Mooney’s impending disrespectful era comes after a 2022 season that many expected to build on a mini-breakout sophomore campaign (81 catches for 1,055 yards and four touchdowns) and serve as his welcome party to undisputed WR1 territory.
Instead, a myriad of factors led the speedy wideout’s production to decline. The Bears leaned heavy on the run game with the second-most ground attempts and best yardage output in the NFL. Justin Fields, in turn, attempted just 21.2 passes per start on the way to Chicago’s last place ranking in both passes and passing yards. Plus, when Chicago did air it out, teams were devoting more attention than ever to clamping down on Mooney as the primary receiving threat.
It led to a season with just 40 receptions (3.3 catches per game) for 493 yards and two touchdowns, which were all career lows, before Mooney fractured his ankle against the Jets in Week 12.
The good news is that he started cutting on his surgically repaired ankle this week as he gears up for his return.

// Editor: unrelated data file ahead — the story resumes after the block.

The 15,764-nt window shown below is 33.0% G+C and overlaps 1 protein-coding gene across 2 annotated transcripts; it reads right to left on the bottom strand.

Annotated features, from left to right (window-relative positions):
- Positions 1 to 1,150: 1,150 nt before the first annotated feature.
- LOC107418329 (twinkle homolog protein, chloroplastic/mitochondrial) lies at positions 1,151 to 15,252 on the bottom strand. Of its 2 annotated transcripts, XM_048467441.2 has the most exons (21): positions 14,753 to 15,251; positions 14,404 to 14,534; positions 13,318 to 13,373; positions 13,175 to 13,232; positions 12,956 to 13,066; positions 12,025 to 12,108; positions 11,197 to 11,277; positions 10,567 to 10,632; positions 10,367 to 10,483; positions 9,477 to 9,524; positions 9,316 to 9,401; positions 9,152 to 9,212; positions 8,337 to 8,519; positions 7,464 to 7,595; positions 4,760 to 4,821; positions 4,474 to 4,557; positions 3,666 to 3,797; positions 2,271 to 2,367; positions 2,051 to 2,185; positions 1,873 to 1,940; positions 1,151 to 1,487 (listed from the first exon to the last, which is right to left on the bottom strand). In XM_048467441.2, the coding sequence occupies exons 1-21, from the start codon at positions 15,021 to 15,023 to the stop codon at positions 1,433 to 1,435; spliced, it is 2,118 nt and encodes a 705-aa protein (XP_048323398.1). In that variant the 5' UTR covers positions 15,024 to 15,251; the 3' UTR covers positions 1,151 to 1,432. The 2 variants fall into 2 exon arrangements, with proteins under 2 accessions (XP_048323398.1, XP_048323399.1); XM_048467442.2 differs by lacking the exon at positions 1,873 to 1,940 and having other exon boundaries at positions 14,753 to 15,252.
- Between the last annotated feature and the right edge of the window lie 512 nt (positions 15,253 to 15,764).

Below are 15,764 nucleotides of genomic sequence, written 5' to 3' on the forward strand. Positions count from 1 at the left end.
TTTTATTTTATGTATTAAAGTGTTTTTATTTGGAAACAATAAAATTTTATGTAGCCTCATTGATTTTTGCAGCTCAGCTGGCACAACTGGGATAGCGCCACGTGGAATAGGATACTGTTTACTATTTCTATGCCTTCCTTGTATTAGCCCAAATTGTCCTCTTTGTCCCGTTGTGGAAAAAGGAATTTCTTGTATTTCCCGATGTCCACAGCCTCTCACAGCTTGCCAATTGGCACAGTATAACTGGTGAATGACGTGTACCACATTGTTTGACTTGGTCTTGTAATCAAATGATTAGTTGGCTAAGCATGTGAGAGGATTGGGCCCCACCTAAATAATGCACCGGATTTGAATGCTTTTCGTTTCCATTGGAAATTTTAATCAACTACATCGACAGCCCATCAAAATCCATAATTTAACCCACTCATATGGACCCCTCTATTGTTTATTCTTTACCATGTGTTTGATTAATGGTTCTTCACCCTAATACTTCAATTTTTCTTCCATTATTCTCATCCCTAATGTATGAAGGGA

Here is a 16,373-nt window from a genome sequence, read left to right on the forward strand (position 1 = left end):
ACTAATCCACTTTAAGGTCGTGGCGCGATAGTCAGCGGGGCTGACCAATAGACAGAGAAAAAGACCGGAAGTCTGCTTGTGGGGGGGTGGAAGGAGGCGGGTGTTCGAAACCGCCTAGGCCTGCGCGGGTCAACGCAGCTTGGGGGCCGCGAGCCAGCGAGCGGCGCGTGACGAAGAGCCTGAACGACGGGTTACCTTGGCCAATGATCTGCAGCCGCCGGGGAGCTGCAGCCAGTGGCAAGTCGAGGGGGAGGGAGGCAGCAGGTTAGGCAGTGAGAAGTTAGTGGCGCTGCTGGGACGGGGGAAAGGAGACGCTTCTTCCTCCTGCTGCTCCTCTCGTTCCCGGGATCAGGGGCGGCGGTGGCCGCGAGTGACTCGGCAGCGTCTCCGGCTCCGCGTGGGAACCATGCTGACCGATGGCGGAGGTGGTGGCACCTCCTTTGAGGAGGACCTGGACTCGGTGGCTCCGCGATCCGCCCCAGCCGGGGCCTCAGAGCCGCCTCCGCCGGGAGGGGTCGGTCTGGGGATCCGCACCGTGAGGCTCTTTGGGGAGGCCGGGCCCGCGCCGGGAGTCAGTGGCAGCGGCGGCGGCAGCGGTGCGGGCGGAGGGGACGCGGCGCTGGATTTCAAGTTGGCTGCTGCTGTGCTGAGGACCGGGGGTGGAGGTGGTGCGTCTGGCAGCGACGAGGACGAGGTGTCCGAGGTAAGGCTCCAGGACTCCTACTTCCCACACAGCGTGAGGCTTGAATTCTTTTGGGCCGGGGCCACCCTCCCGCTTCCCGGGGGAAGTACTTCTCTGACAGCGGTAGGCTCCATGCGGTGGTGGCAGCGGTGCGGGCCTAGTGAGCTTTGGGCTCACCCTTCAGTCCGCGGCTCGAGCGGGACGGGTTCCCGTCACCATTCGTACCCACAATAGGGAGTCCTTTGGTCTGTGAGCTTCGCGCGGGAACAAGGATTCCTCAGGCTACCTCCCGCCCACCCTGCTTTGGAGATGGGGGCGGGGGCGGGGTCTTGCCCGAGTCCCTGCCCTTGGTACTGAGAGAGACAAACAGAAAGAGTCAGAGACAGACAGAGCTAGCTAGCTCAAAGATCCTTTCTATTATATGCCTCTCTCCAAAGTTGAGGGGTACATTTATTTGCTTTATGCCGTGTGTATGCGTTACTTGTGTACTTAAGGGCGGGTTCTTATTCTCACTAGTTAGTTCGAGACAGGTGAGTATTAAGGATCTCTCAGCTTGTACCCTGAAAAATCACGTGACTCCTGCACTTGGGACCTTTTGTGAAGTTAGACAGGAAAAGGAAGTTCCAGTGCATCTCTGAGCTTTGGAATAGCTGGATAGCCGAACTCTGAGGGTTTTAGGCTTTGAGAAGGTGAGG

“I am running,” Mooney told his fellow WRs. “I’m cutting. Started cutting today. I’ll be 100%. I got screws in my foot, so I’ll be a little robotic. Probably a thousand times better than I was.”
His joke about robotic enhancements aside, the Bears’ new offense still sets up well for Mooney to rebound.
Chicago could likely scale back Fields’ scrambling to avoid harm to its franchise quarterback after he rushed 160 times last season, and the WR corps to supplement such a decision is the deepest it’s been in years. D.J. Moore is the new headliner in a room that includes Chase Claypool, Velus Jones and fourth-round rookie Tyler Scott. It would come as no surprise if defenses shade heavily toward the former Panther after his blockbuster trade from Carolina.
The days of Mooney being peppered with passes are likely gone — he had 47 more targets than any other Bears pass catcher in 2021 and came just nine targets shy of leading the team again despite missing five games in 2022 — but he should have opportunities aplenty to take on defensive backs in lighter coverage.
Although his primary objective is winning, a return to form could also pay dividends for the former fifth-rounder during his contract year.
“They want to see me run and stuff,” Mooney said about the prospect of a new deal. “We’ll see. We’ll see. I’m in no rush.”